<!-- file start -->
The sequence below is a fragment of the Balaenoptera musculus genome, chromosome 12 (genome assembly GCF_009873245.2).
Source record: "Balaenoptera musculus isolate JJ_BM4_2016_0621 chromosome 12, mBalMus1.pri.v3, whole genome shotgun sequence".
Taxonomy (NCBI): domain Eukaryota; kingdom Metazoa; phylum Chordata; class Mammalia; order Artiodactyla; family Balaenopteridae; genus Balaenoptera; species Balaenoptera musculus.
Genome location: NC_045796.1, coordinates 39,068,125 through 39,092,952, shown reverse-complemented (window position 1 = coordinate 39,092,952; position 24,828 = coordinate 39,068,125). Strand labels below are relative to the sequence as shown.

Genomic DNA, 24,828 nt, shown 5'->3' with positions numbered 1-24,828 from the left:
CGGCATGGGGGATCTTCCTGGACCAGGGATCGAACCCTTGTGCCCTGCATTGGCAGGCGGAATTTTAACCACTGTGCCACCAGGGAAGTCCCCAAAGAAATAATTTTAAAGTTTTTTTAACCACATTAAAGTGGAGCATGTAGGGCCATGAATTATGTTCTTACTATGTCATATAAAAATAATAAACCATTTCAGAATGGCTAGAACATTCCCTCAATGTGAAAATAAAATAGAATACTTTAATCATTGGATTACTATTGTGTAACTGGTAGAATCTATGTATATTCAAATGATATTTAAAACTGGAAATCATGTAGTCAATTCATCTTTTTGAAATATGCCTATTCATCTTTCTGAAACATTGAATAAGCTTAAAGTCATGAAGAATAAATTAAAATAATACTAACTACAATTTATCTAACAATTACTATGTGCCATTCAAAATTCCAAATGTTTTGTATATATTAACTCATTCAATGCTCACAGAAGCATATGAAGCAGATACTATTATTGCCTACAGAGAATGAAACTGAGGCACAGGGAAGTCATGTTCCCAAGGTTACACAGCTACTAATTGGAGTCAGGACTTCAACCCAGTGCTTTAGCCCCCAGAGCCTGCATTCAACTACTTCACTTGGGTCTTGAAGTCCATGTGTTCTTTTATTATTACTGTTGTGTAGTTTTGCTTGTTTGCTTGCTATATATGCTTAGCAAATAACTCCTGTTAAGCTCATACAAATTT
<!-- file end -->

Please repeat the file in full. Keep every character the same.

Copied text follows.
The sequence below is a fragment of the Balaenoptera musculus genome, chromosome 12 (genome assembly GCF_009873245.2).
Source record: "Balaenoptera musculus isolate JJ_BM4_2016_0621 chromosome 12, mBalMus1.pri.v3, whole genome shotgun sequence".
Taxonomy (NCBI): domain Eukaryota; kingdom Metazoa; phylum Chordata; class Mammalia; order Artiodactyla; family Balaenopteridae; genus Balaenoptera; species Balaenoptera musculus.
Genome location: NC_045796.1, coordinates 39,068,125 through 39,092,952, shown reverse-complemented (window position 1 = coordinate 39,092,952; position 24,828 = coordinate 39,068,125). Strand labels below are relative to the sequence as shown.

Genomic DNA, 24,828 nt, shown 5'->3' with positions numbered 1-24,828 from the left:
CGGCATGGGGGATCTTCCTGGACCAGGGATCGAACCCTTGTGCCCTGCATTGGCAGGCGGAATTTTAACCACTGTGCCACCAGGGAAGTCCCCAAAGAAATAATTTTAAAGTTTTTTTAACCACATTAAAGTGGAGCATGTAGGGCCATGAATTATGTTCTTACTATGTCATATAAAAATAATAAACCATTTCAGAATGGCTAGAACATTCCCTCAATGTGAAAATAAAATAGAATACTTTAATCATTGGATTACTATTGTGTAACTGGTAGAATCTATGTATATTCAAATGATATTTAAAACTGGAAATCATGTAGTCAATTCATCTTTTTGAAATATGCCTATTCATCTTTCTGAAACATTGAATAAGCTTAAAGTCATGAAGAATAAATTAAAATAATACTAACTACAATTTATCTAACAATTACTATGTGCCATTCAAAATTCCAAATGTTTTGTATATATTAACTCATTCAATGCTCACAGAAGCATATGAAGCAGATACTATTATTGCCTACAGAGAATGAAACTGAGGCACAGGGAAGTCATGTTCCCAAGGTTACACAGCTACTAATTGGAGTCAGGACTTCAACCCAGTGCTTTAGCCCCCAGAGCCTGCATTCAACTACTTCACTTGGGTCTTGAAGTCCATGTGTTCTTTTATTATTACTGTTGTGTAGTTTTGCTTGTTTGCTTGCTATATATGCTTAGCAAATAACTCCTGTTAAGCTCATACAAATTT